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Within the span of 55 years that he worked in Philippine movies, Accion was cinematographer to the best film directors in the industry, including Gregorio Fernandez, Eddie Romero, Lamberto V. He worked on such films as No Place To Hide, 1955; Kundiman ng Lahi (Kundiman of the Race) and Surrender, Hell, 1959; Blackburn’s Guerillas and Cry Freedom, 1960; Tagumpay ng Mahirap (The Diosdado Macapagal Story), 1964; Ibulong Mo Sa Hangin (Whisper in the Wind), 1967; Mariposang Dagat (Sea Butterfly), 1977; Sino’ng Pipigil Sa Pagpatak ng Ulan? Accion was elevated to the Filipino Academy of Movie Arts and Sciences (FAMAS) Hall of Fame for his pictures: Anak Dalita (The Ruins), 1956; Badjao and Walang Sugat (Not Wounded), 1957; El Filibusterismo (Subversion), 1962; and Ang Daigdig ng mga Api (World of the Oppressed), 1965.From the Asian Film Festival, he received the best cinematography award twice: the first time for Anak Dalita when it swept all the awards including best picture, and the second time for Badjao, when his work was singled out as best photography in black and white.Through self-study, he learned how to operate a camera.When Tolosa transferred to LVN, Accion was made assistant cameraman to cinematographers Remigio Young and Rafael Salumbides.His other movies that received nominations in the best- cinematography category are: Tanikala and Working Girls, Urian; Brutal, Moral, and Desire, MMFF; The Graduates, Pinulot Ka Lang sa Lupa (You Were Merely Plucked From the Earth), and Nagbabagang Luha (Blazing Tears), Film Academy of the Philippines (FAP) Awards; and Hari sa Hari, Lahi sa Lahi (King to King, Race to Race), Star Awards. To him have been attributed such awesome and wondrous cinematic effects as human princes turning into figures of stone and vice versa in Ibong Adarna (Adarna Bird), 1941; the fantastic floating castle in Prinsesang Basahan (The Princess in Rags), 1949; the biblical Red Sea parting at the stroke of a cane in Tungkod ni Moises (Moses’ Cane), 1952; handsome Jaime de la Rosa transformed into a horrifying bat creature in Taong Paniki (Bat Man), 1952; Bayani Casimiro dancing upside down from ceiling-to-wall-to-floor in Big Shot, 1956; and the terrifying giant reptile monster sowing havoc in Tuko Sa Madre Kakaw (Gecko at Madre Cacao), 1959. Francisco aka Botong Francisco for the production design of some films that he directed, among them: Haring Kobra (King Cobra), 1951, where a mythical Balinese country near the Philippines was created; and Higit sa Korona (Above the Crown), 1956, where the illusion of ancient Egypt provided the backdrop for the longest swordfight in local movie history. He finished high school at the University of Manila.The other films Abelardo directed include: Malikmata (Phantasm) and Engkantada (Enchantress), 1948; El Diablo (The Devil), 1949; Mutya ng Pasig (Muse of Pasig), 1950; Ang Nuno Sa Punso (The Old Man on the Anthill) and Doctor X, 1950; Shalimar, 1951; Krus na Bakal (Iron Cross), 1954; Zarex, 1958; and Miranda and Lastik Man, 1966. He was married to Josette Collin Macalalag, sister of actor Mario Montenegro, with whom he had six children.
He was also the cinematographer of Malvarosa, 1958, which won for Rebecca del Rio the best supporting actress award in the 5th Asian Film Festival held in Manila. In his later years, he turned to movie directing and made Kung Kaya Mo, Kaya Ko Rin (If You Can Do It, I Can Do It, Too), 1979, with Christopher de Leon, and Coed, 1979, with Vilma Santos and Jay Ilagan.Agana’s daughter, Marita, had a short-lived stint in the Philippine movies as “Tessie Agana Jr.” Marita appeared in For You Mama, 1970, with Gloria Romero and Luis Gonzales, and in Elizabeth, 1971. She also portrayed the young Irene Marcos in Pinagbuklod ng Langit (Joined by Heaven), 1969, and was one of the children in Lino Brocka’s Wanted: Perfect Mother, 1970. He has portrayed a variety of roles: a hippie in Beatnik, 1960; a Western gunfighter who challenges Dolphy to a duel in Barilan Sa Baboy-Koral (Gunfight at Pig’s Corral) and the devil, Lucifer, in Si Lucio at Si Miguel (Lucio and Miguel), 1962; and a wacky private sleuth in Detective Kalog and a fierce tribal chieftain in Tansan vs. Their siblings, Gabriel and Marita, work as model makers. All, except Ang Klon, have won awards in short-film festivals of the Experimental Cinema of the Philippines (ECP) and the Cultural Center of the Philippines (CCP). She played her first lead role in Jingy, 1967, opposite Fernando Poe Jr. He was married to Ester Hugo with whom he has seven children.Agana received the Maria Clara Award as best child actress of the year for her dual role performance in Eddie Romero ’s Prinsesa at Pulubi, 1951, an adaptation of the famous classic, The Prince and the Pauper. By the time she appeared in the remake of Cofradia, 1973, in the role popularized by Gloria Romero in 1953, Alajar was already a Sampaguita contract star. His parents are actor Etang Discher and businessman Igmedio Tagle. Tarsan, 1963; Panchito has also appeared on television, as a regular co-host of Dolphy in the long-running Buhay Artista in the 1960s, and as guest actor in many other shows. The Alcazaren brothers have made eight animated films using clay: Hari (King), 1982; Headset and Huling Trip (Last Trip), 1983; Juan de la Cruz and Pagpula (Becoming Red), 1984; Ang Klon (The Clone), 1985; and C. In 1992 Juan exhibited his metal sculptures at the CCP Small Gallery. Among her later notable performances was in the film directed by Behn Cervantes, Sakada (Seasonal Cane Worker), 1976. Alvarado played his first bit role in Halik sa Bandila (A Kiss to the Flag), 1948, and his first starring role in Alyas Chain Gang (Alias Chain Gang), 1967.In March 1988, it set up a theater company which produced a play, Manly-linlang (Filipino adaptation of Norman, Is That You? The AWF is recognized by the Film Academy of the Philippines as an educational entity for its actors and is a member of the FAP Board of Governors. Her other movies include Mapuputing Kamay (The White Hands), Anak ng Espada (The Child of the Sword), Munting Koronel (Little Colonel), and Kerubin (Cherub). She married actor Miguel Anzures and together they appeared in several movies before the war. Her other prewar movies are: Mapait na Lihim (Bitter Secret), 1938, with Rosario Moreno; Pasang Krus (Bearing the Cross), 1939, with Corazon Noble and Rogelio de la Rosa; Gabay ng Magulang (A Parent’s Guide), 1939, with Yolanda Marquez; Walang Tahanan (No Place to Call Home), 1939, with Carlos Padilla Sr.; and Takip-Silim (Twilight), 1939, the picture that launched the famous love team of Carmen Rosales and Rogelio de la Rosa. She was part of the cast of Sebya, Mahal Kita (Sebya, I Love You), which started as a radio show over DZXL and was later made into a movie by LVN in 1957. She married actor Michael de Mesa with whom she has three sons. Alajar was only eight years old when she auditioned for Lea Productions ’ Kaibigan Ko ang Santo Niño (The Holy Infant is My Friend), 1967. He performed at the Orient Theater together with Pilita and Dolphy, among others, in 1945. and Rolinda Alcazaren, the two brothers finished elementary and high school at the Don Bosco Technical College.She was under exclusive contract with Sampaguita and did not work for any other movie company except Alta Productions, the Agana firm which produced Kung Ako’y Maging Dalaga (When I Grow Up To Be A Lady), 1955. On television, she appeared as a mainstay in the sitcom, Si Tatang Kasi (Blame it on Father), 1970. She stood out from among close to 300 aspirants and won the title role opposite Roderick Paulate in the film. Goaded by Bayani Casimiro, he joined the movies and first appeared in Sa Isang Sulyap Mo, Tita (With One Glance From You, Tita), 1949. Miguel obtained his bachelor of arts degree in communication arts from the Ateneo de Manila University, while Juan earned his bachelor of science in landscape architecture at the University of the Philippines. Actor son, Jon Hernandez, died in a car accident in 1993.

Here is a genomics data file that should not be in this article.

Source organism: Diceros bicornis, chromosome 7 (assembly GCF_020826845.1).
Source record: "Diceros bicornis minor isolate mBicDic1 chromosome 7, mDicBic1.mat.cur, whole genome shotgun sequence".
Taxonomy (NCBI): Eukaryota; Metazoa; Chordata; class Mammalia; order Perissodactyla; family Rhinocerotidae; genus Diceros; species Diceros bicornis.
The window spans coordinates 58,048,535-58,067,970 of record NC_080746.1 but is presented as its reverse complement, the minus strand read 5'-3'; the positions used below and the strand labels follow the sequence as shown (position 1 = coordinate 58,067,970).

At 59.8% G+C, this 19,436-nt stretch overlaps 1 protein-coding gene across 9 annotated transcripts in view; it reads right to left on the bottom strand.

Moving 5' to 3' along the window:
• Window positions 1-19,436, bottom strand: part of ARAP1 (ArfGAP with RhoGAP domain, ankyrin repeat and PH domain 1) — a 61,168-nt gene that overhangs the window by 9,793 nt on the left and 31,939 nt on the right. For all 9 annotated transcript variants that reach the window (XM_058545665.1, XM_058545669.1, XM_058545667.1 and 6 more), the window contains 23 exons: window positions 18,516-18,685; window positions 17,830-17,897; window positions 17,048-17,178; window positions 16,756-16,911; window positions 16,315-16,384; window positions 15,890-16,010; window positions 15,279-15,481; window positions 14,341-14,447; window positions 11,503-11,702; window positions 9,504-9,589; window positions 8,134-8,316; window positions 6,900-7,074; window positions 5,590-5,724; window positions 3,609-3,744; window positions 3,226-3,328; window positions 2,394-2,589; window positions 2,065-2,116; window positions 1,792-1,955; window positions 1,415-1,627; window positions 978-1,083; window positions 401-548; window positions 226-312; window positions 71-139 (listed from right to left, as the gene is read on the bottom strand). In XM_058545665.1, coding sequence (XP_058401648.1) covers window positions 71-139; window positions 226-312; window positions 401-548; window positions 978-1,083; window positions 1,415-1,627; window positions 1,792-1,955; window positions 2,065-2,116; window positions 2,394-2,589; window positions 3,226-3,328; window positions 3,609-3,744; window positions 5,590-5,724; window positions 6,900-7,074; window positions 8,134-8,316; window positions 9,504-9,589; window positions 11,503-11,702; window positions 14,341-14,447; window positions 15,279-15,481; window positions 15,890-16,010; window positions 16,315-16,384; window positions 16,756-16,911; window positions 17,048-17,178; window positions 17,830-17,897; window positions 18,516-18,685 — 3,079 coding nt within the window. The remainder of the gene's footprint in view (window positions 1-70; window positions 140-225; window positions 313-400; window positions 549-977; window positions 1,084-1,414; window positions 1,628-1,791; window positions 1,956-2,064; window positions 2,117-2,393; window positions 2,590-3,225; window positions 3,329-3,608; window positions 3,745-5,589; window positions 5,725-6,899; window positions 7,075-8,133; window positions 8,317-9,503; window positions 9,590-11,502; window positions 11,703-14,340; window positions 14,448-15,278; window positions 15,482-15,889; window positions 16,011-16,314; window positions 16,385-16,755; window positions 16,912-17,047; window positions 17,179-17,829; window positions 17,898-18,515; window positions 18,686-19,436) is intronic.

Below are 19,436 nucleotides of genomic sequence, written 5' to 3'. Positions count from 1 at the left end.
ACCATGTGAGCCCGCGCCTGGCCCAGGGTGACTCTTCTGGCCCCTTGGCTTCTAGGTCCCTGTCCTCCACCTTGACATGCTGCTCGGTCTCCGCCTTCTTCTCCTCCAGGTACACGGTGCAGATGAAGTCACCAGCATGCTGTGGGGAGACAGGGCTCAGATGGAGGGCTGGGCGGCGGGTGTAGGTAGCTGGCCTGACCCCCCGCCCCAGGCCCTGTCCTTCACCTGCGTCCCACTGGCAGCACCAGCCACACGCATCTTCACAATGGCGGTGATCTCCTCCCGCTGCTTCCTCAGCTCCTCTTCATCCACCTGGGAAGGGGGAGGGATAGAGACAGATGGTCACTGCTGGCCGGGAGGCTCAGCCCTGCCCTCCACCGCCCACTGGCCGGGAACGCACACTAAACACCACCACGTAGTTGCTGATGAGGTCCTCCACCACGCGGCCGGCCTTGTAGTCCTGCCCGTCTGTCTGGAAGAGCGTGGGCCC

Its centerpiece project is its AWF Scholarship Program for Young Actors which provides selected talents a year-long curriculum and training in acting. The film broke box-office records and helped Sampaguita Pictures rise again after a big fire gutted its studio. Nolasco ’s Siete Dolores (Seven Sorrows) and Mga Busabos ng Palad (Slaves of Fate), 1948; Eddie Infante ’s Ina (Mother), 1948; and Tony Arnaldo’s Anak ng Pulubi (Child of a Beggar), 1951.